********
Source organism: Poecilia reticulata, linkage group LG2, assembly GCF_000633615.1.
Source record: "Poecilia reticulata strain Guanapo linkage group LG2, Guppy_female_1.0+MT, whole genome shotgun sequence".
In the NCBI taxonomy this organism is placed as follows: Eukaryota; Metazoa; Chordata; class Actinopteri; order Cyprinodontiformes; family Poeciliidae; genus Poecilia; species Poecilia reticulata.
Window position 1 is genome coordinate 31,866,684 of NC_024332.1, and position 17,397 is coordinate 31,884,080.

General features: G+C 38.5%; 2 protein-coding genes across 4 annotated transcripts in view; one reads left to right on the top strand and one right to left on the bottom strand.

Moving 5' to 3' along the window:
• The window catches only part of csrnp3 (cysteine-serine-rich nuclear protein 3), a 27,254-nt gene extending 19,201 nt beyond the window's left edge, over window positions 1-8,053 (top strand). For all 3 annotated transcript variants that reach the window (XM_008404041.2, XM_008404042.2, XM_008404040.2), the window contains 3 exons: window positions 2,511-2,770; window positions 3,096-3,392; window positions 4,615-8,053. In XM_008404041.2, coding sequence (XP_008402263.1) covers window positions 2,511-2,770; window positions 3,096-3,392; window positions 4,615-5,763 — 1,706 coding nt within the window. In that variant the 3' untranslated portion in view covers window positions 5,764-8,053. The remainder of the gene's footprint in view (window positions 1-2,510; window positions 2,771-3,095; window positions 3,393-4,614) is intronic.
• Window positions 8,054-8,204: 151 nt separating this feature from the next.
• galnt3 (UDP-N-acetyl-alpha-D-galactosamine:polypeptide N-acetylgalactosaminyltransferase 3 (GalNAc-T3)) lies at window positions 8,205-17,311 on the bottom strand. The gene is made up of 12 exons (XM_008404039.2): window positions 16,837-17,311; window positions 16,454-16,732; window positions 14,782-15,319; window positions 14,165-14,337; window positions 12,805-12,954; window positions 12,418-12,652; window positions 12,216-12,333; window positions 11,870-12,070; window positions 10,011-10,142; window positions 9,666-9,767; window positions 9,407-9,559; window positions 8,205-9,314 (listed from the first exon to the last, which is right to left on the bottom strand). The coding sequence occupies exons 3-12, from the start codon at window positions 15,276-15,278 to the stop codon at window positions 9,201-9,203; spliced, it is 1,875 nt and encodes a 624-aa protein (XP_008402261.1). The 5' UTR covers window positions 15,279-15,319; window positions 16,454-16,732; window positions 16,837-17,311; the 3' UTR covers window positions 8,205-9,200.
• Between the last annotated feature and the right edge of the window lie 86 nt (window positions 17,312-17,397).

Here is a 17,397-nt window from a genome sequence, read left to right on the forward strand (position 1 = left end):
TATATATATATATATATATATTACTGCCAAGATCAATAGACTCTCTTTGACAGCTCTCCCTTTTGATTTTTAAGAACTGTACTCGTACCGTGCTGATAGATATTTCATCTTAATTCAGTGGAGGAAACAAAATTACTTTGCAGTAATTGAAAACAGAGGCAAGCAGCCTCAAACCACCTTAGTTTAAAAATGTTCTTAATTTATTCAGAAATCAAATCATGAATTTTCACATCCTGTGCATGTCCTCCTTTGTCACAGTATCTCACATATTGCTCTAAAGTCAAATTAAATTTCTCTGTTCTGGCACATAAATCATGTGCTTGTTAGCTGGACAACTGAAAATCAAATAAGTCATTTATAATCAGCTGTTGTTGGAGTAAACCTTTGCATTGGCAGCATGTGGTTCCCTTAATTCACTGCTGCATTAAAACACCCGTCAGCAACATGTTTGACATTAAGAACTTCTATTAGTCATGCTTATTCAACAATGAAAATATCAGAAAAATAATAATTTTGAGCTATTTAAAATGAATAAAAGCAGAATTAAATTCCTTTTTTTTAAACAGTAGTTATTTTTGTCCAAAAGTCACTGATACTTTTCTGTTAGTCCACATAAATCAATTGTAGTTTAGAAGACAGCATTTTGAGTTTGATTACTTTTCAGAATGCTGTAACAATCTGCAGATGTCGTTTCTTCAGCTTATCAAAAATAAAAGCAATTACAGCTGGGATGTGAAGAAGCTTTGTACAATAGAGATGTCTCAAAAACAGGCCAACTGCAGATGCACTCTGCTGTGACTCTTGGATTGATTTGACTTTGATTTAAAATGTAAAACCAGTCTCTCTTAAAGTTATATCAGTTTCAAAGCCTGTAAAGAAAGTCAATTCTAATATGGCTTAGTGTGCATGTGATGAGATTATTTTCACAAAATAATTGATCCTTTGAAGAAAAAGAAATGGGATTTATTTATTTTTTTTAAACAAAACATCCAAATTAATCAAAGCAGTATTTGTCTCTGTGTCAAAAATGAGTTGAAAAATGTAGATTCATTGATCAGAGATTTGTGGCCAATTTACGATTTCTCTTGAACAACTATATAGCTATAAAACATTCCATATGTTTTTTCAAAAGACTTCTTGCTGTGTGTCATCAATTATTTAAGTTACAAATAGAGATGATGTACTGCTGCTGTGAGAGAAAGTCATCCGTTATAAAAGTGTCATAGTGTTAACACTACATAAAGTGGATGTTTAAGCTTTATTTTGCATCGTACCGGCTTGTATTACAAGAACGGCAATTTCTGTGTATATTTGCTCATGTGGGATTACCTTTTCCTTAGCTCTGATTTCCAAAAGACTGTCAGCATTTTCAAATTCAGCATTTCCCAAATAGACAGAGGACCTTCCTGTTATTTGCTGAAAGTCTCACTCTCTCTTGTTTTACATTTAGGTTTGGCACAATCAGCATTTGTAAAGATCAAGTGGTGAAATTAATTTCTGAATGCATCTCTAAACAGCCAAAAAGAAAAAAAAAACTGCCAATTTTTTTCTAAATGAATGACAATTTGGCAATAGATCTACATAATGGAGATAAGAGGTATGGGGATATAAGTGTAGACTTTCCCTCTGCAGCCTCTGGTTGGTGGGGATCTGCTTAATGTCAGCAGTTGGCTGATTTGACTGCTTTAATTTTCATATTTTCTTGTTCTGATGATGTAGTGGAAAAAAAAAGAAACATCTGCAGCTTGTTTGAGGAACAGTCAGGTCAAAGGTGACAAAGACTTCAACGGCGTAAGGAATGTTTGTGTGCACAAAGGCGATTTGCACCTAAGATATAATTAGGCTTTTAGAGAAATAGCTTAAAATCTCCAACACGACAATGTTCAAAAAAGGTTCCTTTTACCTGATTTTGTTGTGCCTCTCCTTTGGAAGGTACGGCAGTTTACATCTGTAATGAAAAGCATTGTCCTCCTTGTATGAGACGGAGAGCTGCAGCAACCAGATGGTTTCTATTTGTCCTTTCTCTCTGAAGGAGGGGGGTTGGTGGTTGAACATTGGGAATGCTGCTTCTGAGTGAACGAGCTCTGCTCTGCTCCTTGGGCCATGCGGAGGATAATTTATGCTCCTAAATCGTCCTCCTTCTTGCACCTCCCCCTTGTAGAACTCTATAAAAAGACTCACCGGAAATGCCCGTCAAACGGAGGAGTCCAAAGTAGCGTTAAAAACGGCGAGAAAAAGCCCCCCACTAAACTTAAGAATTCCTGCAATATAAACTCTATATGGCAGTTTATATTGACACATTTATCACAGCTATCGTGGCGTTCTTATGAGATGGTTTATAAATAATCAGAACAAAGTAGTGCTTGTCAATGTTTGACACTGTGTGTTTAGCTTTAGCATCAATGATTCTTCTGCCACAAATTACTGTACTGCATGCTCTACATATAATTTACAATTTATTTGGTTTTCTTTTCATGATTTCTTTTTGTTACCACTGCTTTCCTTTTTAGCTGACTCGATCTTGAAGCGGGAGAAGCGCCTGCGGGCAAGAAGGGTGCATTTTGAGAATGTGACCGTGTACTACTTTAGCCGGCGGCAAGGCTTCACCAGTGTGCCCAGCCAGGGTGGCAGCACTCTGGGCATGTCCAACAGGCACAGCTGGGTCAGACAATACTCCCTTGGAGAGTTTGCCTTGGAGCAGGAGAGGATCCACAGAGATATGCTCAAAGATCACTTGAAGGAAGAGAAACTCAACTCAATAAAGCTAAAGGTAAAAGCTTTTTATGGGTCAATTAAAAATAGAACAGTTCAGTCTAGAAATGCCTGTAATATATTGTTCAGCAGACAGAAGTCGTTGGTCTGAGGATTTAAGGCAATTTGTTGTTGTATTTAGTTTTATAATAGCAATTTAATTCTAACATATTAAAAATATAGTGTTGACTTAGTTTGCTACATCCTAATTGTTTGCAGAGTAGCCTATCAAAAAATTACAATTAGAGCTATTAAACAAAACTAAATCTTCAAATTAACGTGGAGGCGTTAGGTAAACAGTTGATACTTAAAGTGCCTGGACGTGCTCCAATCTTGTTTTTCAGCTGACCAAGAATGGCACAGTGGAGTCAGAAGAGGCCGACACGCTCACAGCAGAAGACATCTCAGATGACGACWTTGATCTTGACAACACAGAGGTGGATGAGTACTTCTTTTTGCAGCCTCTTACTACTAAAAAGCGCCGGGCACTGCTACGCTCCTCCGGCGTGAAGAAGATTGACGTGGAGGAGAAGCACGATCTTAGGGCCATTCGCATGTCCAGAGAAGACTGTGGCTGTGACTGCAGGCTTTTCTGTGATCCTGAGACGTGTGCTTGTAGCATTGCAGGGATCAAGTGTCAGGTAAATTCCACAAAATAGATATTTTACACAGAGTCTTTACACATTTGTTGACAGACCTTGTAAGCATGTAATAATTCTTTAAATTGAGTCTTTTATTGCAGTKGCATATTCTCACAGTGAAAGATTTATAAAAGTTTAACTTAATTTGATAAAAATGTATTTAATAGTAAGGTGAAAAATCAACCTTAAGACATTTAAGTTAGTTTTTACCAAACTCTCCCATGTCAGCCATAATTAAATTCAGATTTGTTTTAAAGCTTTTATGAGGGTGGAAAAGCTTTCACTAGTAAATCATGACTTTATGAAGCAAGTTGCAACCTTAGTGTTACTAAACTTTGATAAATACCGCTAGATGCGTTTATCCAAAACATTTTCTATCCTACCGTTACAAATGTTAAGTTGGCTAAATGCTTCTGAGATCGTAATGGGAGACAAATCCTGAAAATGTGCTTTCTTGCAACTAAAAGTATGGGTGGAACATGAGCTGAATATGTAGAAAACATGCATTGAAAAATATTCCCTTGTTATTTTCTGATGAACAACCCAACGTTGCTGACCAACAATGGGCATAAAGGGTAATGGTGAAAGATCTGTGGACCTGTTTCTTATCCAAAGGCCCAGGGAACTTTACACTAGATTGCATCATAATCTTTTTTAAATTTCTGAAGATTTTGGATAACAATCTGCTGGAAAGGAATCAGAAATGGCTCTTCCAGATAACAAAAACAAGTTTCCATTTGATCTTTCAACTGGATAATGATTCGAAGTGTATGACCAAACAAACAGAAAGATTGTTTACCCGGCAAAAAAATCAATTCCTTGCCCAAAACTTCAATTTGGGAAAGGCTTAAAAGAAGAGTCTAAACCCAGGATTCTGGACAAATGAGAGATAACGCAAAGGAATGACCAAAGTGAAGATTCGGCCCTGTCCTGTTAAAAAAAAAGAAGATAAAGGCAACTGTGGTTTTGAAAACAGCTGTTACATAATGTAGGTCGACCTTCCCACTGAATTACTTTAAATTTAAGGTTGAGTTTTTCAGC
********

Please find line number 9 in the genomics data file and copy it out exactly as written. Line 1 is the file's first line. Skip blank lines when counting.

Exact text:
• galnt3 (UDP-N-acetyl-alpha-D-galactosamine:polypeptide N-acetylgalactosaminyltransferase 3 (GalNAc-T3)) lies at window positions 8,205-17,311 on the bottom strand. The gene is made up of 12 exons (XM_008404039.2): window positions 16,837-17,311; window positions 16,454-16,732; window positions 14,782-15,319; window positions 14,165-14,337; window positions 12,805-12,954; window positions 12,418-12,652; window positions 12,216-12,333; window positions 11,870-12,070; window positions 10,011-10,142; window positions 9,666-9,767; window positions 9,407-9,559; window positions 8,205-9,314 (listed from the first exon to the last, which is right to left on the bottom strand). The coding sequence occupies exons 3-12, from the start codon at window positions 15,276-15,278 to the stop codon at window positions 9,201-9,203; spliced, it is 1,875 nt and encodes a 624-aa protein (XP_008402261.1). The 5' UTR covers window positions 15,279-15,319; window positions 16,454-16,732; window positions 16,837-17,311; the 3' UTR covers window positions 8,205-9,200.